Cardiometabolic diseases (CMD) are a major cause of morbidity and mortality, especially among African Americans. CMD originates in youth, focusing prevention to the earliest stages before clinically overt cardio-vascular disease (CVD) or its risk factors develop. We have established that (1) subclinical CVD is present in children and young adults and forecasts long-term adverse CVD outcomes; (2) adverse CMD trajectories ap-pear in youth and are associated with mid-life CVD, specifically in African Americans. Here, we extend this pre-liminary work to identify molecular biomarkers in young adulthood that reflect cardiometabolic health transitions through life and how they impact long-term CMD and CVD risk phenotypes. Given their ability to reflect metabolism at a cellular level, we have chosen to perform metabolite profiling and quantification of extracellular RNAs (ex-RNAs) in a large NHLBI cohort. While specific changes in circulating metabolite patterns (e.g., branched chain amino acids) discriminate long-term diabetes risk in large studies, no studies have included a large num-ber of African Americans or younger individuals (before clinical CMD/CVD develops), and have not examined subclinical CMD/CVD phenotypes. In addition, we recently demonstrated circulating ex-RNAs associated with CMD (insulin resistance, hepatic/visceral fat) in older Caucasians in the Framingham Heart Study (FHS; via UH2-TR000921). We and others have demonstrated that ex-RNAs are associated with insulin resistance and adverse metabolite profile (branched chain amino acid) in children, and may regulate formation of these metabolites. While these data suggest an early clinical and functional role for metabolites and ex-RNAs in CMD, lack of large studies in young populations including African Americans, detailed CMD/CVD phenotypes, and long-term follow-up limit their translation. Here, we will directly address this limitation by performing metabolite profiling and RNA quantification in 2,400 biracial participants of the Coronary Artery Risk Development in Youth (CARDIA) study (at Year 7 Exam; mean age 32). We hypothesize that metabolites and ex-RNAs in early adult-hood are associated with long-term risk of CMD/CVD outcomes >20 years later. We will determine metabolite profiles in early adulthood that identify individuals in poorer lifetime CMD trajectories and how these profiles im-pact long-term risk of CMD (e.g., visceral/hepatic adiposity and metabolic syndrome; SA1). We will investigate how early adverse metabolite profiles impact mid-life subclinical CVD (cardiac hypertrophy, coronary and aor-tic calcification, fitness; SA2). Finally, following our results in FHS, we will determine whether circulating ex-RNAs differ in CARDIA participants across CMD trajectories and how ex-RNAs impact the metabolome (SA3). Our multidisciplinary team of investigators experienced in CMD and large cohort molecular profiling in conjunc-tion with phenotyping within CARDIA will address a central strategic goal of NHLBI by identifying early bi-omarkers of lifetime CMD trajectories. Successful completion will provide a publically available resource to a broader scientific community for investigation of CVD in a young, biracial population at high lifetime risk.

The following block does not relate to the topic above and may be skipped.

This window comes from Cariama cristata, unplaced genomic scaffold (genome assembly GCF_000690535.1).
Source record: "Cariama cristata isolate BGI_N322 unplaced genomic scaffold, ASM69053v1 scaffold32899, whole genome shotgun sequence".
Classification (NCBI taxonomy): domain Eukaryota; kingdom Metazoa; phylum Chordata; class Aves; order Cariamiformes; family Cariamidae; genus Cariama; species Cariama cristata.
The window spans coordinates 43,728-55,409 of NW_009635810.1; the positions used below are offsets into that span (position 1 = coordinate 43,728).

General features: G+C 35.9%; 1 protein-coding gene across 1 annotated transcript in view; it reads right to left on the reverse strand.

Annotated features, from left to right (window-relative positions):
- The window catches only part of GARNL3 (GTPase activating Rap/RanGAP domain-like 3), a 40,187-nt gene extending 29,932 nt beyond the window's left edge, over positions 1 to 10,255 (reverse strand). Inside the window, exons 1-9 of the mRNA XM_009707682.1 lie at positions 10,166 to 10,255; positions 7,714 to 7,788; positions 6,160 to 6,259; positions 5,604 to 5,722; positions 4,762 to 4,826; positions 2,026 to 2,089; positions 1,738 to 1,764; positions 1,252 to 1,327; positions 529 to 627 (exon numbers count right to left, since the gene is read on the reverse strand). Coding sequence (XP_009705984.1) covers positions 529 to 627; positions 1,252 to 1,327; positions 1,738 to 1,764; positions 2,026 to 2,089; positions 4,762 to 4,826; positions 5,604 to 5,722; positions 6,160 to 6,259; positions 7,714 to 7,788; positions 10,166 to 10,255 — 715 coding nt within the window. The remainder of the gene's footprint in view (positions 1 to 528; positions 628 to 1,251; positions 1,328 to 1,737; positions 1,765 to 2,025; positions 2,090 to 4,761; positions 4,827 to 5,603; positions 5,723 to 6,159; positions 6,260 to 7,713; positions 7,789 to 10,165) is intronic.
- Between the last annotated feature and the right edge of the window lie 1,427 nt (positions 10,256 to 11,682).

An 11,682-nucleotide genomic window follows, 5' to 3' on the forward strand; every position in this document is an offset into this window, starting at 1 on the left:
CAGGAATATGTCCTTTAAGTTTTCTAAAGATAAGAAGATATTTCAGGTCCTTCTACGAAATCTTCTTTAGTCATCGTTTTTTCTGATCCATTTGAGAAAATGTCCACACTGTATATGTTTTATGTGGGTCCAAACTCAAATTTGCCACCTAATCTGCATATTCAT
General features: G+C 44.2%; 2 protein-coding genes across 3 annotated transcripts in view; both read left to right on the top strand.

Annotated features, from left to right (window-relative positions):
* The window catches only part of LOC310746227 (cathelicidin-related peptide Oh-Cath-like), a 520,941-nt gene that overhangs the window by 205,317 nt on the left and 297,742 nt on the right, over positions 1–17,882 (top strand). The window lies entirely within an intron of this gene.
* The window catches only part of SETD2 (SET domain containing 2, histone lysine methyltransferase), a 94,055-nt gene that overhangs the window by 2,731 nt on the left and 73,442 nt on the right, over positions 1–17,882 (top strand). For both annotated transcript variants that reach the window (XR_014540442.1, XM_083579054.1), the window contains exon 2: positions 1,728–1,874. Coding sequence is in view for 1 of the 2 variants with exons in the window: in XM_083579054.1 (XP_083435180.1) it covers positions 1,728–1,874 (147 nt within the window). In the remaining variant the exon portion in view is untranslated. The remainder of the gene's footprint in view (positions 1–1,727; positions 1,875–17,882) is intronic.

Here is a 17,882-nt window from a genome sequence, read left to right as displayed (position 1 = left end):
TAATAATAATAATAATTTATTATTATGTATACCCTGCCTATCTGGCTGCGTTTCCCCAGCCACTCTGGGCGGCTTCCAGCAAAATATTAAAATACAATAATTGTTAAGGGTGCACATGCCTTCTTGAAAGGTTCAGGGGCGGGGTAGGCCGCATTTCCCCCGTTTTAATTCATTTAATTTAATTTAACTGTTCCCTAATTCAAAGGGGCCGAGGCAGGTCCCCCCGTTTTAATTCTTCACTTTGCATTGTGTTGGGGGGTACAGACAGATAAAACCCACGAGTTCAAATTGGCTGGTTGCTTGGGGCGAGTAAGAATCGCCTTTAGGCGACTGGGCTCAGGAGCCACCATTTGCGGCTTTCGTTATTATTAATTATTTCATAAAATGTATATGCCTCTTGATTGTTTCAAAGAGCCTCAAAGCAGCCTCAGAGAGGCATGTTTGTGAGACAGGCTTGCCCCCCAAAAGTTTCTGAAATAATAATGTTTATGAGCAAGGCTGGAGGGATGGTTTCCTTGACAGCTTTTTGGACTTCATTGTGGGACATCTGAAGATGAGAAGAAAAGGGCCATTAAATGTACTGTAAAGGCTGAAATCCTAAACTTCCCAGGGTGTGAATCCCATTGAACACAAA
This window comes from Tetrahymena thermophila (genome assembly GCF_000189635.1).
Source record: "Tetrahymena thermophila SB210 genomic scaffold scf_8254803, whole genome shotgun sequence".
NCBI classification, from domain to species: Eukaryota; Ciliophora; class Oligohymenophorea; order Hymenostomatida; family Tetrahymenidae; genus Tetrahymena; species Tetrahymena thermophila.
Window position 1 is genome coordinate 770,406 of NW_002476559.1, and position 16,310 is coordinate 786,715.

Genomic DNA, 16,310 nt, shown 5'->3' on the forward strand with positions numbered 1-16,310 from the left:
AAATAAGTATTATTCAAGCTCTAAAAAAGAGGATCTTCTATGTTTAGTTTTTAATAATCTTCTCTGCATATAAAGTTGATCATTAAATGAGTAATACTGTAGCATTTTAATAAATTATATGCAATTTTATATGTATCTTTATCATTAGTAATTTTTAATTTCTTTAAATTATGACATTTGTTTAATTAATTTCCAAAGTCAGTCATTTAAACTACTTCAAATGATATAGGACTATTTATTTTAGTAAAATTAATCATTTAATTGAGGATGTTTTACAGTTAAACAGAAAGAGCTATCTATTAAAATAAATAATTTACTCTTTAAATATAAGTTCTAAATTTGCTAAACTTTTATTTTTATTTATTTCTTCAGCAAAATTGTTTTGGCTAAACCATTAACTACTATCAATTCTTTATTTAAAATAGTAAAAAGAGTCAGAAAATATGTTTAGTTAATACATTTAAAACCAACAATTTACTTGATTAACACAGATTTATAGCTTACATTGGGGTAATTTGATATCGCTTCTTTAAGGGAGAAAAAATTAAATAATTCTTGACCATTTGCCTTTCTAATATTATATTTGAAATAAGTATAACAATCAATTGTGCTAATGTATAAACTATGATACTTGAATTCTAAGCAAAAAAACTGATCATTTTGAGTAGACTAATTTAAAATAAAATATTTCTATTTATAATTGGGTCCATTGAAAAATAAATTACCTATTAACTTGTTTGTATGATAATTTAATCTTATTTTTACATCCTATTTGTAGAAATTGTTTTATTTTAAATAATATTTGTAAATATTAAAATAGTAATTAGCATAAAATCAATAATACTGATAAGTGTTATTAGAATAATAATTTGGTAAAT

|Effective start/end date||3/1/20 → 7/31/21|
- Massachusetts General Hospital (230189//5R01HL136685-05)
- National Heart, Lung, and Blood Institute (230189//5R01HL136685-05)
Explore the research topics touched on by this project. These labels are generated based on the underlying awards/grants. Together they form a unique fingerprint.